Atlassian, a fast-growing, successful enterprise software company is looking for a VP of Marketing. I don’t normally broadcast job searches here, but am breaking that rule now for I believe this is a truly exceptional opportunity with a truly exceptional company. (Disclaimer: I have no business affiliation with Atlassian, but admit to being positively biased, as the company exemplifies a lot that I stand for.)
They are best known for two products: Jira, the issue tracking & software project management application was their first hit, putting the company on the fast growth track and establishing a loyal fan-base in the IT community. Their existing reputation in the IT community certainly helped the second product, Confluence, the enterprise wiki gain traction: it is now equally popular in the IT and business community. Wikis in general have become more commonly known in the past two years; once a tiny market niche, today a growing field where new entrants pop up left and right, claiming to be best in this and that…. But numbers talk, and the verdict is clear: Confluence is the undisputed enterprise wiki market leader.
Atlassian is not sitting on their laurels: in the past year they diversified, acquiring several companies and launching new products on their own. Frankly, I lost track, but I believe their portfolio currently includes 8 products, all part of an “IT toolkit”, with the exception of Confluence, which is seeing fast adoption amongst business users, too.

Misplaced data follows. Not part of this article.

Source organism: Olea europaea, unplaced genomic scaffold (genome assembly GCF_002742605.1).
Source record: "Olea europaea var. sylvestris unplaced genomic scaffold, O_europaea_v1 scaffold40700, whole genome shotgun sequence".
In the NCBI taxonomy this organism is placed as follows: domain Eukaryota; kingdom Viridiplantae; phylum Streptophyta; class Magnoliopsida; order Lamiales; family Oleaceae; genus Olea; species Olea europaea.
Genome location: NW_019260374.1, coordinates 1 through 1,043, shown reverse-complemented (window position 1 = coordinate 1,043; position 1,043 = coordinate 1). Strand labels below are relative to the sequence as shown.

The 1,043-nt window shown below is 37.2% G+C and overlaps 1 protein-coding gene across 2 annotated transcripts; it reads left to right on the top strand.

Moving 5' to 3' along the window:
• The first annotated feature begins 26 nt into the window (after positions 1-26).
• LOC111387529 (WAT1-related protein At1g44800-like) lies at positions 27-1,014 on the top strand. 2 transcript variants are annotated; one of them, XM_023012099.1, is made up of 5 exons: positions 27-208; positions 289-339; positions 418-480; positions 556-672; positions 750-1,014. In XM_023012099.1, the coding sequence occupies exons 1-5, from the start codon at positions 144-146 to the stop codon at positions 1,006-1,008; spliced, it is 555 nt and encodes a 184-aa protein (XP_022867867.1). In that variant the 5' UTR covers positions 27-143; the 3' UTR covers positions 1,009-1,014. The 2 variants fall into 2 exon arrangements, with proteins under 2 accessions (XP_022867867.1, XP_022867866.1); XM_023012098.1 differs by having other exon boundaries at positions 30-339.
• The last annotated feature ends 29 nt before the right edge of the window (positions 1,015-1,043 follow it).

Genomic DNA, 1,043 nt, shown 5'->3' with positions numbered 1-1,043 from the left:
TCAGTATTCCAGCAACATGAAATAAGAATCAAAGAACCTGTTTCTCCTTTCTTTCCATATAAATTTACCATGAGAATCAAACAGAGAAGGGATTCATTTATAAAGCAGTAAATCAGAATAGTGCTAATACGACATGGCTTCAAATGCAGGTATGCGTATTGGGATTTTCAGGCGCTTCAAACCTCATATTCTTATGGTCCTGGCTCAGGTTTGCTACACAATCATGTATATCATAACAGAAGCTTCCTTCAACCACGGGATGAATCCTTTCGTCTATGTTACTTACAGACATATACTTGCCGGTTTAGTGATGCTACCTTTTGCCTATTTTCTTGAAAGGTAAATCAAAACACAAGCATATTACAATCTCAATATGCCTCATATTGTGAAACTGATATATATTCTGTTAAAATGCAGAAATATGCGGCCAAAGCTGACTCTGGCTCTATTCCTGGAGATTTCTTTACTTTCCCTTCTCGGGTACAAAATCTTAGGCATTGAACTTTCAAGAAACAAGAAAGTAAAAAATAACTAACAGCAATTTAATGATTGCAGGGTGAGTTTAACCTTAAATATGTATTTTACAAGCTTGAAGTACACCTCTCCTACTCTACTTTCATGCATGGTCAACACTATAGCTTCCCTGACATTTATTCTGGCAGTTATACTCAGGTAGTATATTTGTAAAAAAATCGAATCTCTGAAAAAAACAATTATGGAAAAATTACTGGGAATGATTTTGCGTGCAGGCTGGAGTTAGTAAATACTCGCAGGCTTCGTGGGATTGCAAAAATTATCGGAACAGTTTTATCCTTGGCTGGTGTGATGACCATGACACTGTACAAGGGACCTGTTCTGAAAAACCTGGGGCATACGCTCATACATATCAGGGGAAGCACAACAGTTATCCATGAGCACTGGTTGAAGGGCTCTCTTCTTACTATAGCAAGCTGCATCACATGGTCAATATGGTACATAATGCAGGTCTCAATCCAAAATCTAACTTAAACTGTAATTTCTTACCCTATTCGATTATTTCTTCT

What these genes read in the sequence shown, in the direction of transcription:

The customer list is impressive: IBM, HP, SAP, Citigroup, Boeing, BMW, Shell, McDonalds, Pfizer … just about all the Fortune 1000, as well as non-profits, Universities, Government Agencies, totaling over 9000 customers worldwide. (The chart is a bit misleading: Atlassian’s fiscal year starts in June, and the FY08 bar shows the current figure only, excluding projections.)
How did they achieve this? They must have an excellent sales force. Wrong! Atlassian has no sales force at all. They don’t sell: customers simply buy their products on their own. I often talk about the pull-model that’s replacing the traditional, expensive enterprise sales process (6-9 months, high touch, flights, meetings, wine-and-dining, entertaining, in the end often nuked by politics) – but that’s typically in the context of Software as a Service, and in the SMB (small business) market. Atlassian’s products are mostly on-premise (although they now have a hosted version of Confluence) and their primary market is the large Enterprise. Yet they pulled off what amounts to a small miracle: essentially took the download.com, tucows style model we all know as consumers, and ported it to the enterprise space.
Of course having customers try-and-buy through the Internet is not as simple as firing your Sales team ( or not hiring one). It’s not a matter of a decision: it’ s a consistently applied philosophy, that you have to implement in every aspect of your business. The key components are:
- lightweight software
- well-defined function set, meets specific user need, small user groups can get started